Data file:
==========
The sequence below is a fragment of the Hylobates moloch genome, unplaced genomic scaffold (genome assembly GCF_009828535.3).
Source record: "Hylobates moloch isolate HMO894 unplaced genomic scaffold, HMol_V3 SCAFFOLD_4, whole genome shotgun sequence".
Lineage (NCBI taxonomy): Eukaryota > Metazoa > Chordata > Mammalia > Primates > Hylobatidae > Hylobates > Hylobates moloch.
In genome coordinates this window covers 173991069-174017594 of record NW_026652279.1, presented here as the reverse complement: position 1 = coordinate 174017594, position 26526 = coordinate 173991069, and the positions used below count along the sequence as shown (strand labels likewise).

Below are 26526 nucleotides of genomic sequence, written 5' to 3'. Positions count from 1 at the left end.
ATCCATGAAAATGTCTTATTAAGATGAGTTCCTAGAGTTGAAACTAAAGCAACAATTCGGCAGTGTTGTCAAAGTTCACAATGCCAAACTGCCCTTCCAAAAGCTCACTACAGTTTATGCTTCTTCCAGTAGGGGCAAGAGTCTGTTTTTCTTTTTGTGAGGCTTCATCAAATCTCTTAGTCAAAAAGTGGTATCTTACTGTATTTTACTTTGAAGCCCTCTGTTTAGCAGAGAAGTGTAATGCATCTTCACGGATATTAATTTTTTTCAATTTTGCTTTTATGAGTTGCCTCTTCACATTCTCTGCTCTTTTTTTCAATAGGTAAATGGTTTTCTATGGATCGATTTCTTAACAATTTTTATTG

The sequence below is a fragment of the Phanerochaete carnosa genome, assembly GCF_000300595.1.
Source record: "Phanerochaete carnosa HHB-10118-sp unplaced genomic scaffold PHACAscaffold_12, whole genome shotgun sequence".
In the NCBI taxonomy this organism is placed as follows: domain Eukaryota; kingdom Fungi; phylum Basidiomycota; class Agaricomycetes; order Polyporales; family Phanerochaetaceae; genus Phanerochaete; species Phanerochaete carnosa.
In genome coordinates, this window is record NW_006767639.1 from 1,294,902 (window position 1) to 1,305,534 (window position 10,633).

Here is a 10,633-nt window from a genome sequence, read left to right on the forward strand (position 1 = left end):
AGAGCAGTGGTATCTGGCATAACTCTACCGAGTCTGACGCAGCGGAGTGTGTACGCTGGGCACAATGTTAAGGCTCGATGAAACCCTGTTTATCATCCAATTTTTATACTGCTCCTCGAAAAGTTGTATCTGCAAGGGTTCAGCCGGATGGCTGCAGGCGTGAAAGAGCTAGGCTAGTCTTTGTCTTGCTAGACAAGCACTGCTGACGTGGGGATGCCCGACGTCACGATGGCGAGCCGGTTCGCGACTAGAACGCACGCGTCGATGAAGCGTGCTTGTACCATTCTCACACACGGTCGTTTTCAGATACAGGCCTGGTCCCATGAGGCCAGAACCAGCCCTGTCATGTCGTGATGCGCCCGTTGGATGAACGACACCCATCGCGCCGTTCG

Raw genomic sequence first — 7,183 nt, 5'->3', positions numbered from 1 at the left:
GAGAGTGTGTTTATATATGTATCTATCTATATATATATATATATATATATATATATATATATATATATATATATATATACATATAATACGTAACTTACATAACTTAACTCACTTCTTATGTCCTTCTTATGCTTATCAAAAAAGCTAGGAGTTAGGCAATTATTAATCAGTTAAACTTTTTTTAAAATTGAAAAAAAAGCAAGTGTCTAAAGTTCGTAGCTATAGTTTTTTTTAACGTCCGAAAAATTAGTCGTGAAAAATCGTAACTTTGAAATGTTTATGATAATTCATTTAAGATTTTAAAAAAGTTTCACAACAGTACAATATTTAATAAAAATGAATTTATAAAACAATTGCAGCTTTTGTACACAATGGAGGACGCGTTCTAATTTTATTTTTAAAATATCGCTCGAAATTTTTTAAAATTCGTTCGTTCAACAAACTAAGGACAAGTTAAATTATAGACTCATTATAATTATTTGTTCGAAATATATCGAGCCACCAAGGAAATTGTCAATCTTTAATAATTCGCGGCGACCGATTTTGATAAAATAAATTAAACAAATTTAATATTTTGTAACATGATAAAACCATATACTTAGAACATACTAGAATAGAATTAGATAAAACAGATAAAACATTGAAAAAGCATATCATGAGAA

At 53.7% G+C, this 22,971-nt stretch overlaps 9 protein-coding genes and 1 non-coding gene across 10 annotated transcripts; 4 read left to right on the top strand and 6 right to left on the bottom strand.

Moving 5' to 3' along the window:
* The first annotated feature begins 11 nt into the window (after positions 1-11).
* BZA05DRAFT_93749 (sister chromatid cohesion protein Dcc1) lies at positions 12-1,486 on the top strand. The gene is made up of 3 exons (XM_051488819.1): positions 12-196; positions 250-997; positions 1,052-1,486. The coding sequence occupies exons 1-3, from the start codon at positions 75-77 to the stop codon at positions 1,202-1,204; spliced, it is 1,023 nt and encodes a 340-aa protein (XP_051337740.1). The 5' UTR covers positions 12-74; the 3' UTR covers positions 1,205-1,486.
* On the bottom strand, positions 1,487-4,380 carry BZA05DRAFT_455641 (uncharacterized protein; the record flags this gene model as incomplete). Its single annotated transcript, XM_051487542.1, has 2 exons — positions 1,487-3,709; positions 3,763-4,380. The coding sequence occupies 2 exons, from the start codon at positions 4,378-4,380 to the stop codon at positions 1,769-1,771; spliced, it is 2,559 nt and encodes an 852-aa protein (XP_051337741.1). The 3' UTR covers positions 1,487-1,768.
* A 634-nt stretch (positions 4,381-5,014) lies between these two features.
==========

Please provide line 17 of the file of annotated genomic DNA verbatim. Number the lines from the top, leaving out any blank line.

* The first annotated feature begins 11 nt into the window (after positions 1-11).